If the DIY is going to cost you or staff many work hours, DIY may wind up being a false economy. If, however, your app is simple – standard design with few modules, and therefore requiring minimal hours, DIY can be cost effective.

As mentioned, you need to think about your ongoing support needs and what capabilities you have to maintain your app. The free option for most builders listed above will come with no support or extras. Your app is also likely to come with banner advertisements, which can be removed with a fee. The benefit of free is a way to test the market with no outlay.

You can also use the free option to get started, and upgrade your package as you go if you decide you want to. In the case of my build, I originally signed up and started under the free package as I wasn’t sure how good my final DIY product would be, or how much support I would need. By the time I was ready to go, I was confident enough in my product to spend some money before its launch. I signed on for the business package because without a Mac, I needed iBuildapp.com’s tech support to upload to the Apple Store for me (including any future updates), and I found I began to rely on them more to get App Store feedback.

Testing, testing

Once you’ve finished your app ask someone else to test the user experience, you’d be surprised what mistakes you find once its available in-store. A poorly put together app is worse than no app at all.

App submission

When submitting your app, make sure you follow the guidelines and very strict submission requirements of the App Store and Google Play. The builder I used advised me that my original version of my app was unlikely to be accepted as it didn’t offer anything more than text pages. To enhance the app so users could benefit more from the product, I added a list of further resources, including Facebook and Twitter integration and meditation modules to improve it. After waiting four weeks, I got an email from Apple saying my app was accepted and available.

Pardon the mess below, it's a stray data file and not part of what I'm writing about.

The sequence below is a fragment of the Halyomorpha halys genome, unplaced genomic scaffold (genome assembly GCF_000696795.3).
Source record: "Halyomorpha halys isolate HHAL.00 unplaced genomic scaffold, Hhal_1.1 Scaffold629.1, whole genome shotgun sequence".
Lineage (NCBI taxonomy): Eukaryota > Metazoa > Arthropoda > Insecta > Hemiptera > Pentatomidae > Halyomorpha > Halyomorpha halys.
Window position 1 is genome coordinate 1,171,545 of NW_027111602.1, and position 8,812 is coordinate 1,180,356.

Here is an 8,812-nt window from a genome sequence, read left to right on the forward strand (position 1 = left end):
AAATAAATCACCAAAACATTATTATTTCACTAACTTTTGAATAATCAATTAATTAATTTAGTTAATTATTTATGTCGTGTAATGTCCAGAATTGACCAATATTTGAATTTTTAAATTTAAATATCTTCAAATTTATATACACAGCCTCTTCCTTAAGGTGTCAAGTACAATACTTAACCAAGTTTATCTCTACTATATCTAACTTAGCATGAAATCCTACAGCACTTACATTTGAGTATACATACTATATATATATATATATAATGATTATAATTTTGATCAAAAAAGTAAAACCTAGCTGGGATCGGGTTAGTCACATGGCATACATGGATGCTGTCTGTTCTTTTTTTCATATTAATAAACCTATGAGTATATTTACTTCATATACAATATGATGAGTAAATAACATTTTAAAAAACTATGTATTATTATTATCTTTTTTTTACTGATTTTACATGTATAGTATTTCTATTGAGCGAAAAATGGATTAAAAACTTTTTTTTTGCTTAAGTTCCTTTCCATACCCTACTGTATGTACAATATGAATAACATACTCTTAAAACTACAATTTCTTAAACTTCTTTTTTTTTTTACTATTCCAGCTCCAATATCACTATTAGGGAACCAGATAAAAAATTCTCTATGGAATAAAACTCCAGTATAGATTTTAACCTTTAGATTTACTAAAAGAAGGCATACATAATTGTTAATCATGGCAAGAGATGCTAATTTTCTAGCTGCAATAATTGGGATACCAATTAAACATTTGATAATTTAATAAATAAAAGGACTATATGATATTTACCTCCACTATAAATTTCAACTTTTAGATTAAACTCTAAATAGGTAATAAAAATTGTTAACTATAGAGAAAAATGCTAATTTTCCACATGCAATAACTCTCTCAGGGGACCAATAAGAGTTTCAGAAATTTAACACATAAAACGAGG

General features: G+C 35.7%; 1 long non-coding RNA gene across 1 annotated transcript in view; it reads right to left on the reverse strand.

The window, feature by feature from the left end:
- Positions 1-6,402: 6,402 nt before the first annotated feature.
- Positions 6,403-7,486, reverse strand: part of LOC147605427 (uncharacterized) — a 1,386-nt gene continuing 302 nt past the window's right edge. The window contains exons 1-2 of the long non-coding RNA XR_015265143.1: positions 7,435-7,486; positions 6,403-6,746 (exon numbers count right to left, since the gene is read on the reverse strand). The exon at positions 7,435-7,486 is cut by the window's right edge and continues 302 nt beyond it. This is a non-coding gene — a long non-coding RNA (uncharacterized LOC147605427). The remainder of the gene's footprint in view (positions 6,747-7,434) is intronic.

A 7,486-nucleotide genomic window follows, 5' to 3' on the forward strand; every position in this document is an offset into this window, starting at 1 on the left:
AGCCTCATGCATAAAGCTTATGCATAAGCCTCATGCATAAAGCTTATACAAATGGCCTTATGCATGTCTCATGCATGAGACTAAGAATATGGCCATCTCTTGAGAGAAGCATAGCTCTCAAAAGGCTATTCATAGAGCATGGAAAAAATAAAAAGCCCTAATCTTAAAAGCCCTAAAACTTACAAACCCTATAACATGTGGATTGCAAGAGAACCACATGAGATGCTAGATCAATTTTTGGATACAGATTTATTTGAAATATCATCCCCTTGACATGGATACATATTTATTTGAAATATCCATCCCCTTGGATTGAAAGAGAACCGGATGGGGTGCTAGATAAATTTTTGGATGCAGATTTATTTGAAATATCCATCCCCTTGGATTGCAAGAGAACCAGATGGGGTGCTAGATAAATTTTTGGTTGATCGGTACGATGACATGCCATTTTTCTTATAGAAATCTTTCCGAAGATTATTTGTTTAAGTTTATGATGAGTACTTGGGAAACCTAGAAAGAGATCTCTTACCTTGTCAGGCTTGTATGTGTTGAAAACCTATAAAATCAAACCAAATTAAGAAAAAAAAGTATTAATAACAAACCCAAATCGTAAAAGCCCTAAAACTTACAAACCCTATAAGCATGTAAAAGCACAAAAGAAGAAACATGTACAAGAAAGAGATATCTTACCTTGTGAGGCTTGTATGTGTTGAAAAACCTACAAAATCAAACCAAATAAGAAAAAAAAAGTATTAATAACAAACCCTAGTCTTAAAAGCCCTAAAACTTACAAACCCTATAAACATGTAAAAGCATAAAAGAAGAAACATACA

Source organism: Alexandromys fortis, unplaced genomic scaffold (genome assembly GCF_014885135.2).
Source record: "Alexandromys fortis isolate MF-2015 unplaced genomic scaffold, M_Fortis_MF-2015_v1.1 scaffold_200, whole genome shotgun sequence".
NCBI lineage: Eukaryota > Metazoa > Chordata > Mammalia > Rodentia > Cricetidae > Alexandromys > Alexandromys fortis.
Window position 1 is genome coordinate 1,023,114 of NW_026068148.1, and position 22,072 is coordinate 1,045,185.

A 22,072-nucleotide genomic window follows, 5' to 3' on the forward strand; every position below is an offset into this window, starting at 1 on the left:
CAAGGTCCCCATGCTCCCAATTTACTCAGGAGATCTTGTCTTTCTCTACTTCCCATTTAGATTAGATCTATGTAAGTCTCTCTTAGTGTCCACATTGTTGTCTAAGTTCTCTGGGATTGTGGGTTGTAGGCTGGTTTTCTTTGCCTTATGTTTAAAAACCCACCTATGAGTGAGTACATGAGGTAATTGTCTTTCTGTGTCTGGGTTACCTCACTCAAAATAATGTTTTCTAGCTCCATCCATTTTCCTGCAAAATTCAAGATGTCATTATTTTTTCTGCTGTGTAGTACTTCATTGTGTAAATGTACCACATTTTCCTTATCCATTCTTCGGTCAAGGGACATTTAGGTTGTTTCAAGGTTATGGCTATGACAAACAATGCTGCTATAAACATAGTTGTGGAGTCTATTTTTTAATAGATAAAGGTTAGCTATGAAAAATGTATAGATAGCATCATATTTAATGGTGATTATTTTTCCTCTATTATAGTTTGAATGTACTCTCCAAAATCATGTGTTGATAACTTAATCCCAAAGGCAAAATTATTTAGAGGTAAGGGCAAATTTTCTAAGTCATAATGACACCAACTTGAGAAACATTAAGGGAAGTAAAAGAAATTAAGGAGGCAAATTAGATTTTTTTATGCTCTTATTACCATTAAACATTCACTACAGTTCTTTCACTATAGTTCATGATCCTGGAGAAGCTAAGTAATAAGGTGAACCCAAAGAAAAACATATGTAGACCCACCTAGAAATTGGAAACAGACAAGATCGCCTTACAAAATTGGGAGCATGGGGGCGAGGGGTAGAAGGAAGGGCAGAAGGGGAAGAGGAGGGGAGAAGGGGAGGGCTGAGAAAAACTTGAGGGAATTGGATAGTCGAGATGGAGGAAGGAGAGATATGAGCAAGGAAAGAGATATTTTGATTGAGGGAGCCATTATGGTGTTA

If you submitting your app yourself, you will need to sign up for a developer account and pay a one-off fee of around $25 for Google Play and $99 for the App Store. These accounts will not only be where you submit your app, it’ll be where you set up pricing, sign contracts with Apple and where you can check in any time to see your sales and any ad revenue.

Marketing your app

Once your app is available to purchase, the more marketing and advertising you do, the more likely you’ll see it downloaded and used.

Apple has strict marketing guidelines around use of their logos and devices – they encourage you to market your app but would like to see their assets being used according to their brand guidelines. If you have used your app developer to submit your app, ask them to send you a copy of the most current Apple marketing guidelines. If you have your own Apple developer account, these guidelines can be accessed when you login.

Make sure you put up links to it on your website, Facebook and Twitter pages, and if it is a money generator for you, consider hiring a PR firm or investing some of the profits into Facebook advertising to increase sales.

One last note – remember your app will require updating to stay current, so do book in a regular review in your diary!

  • tx6PkT http://www.QS3PE5ZGdxC9IoVKTAPT2DBYpPkMKqfz.com Report this

  • Great article! Covers all the bases and lots I didn't think about. How do you ensure you keep the intellectual property and that one of the groups you use steals your app idea? Report this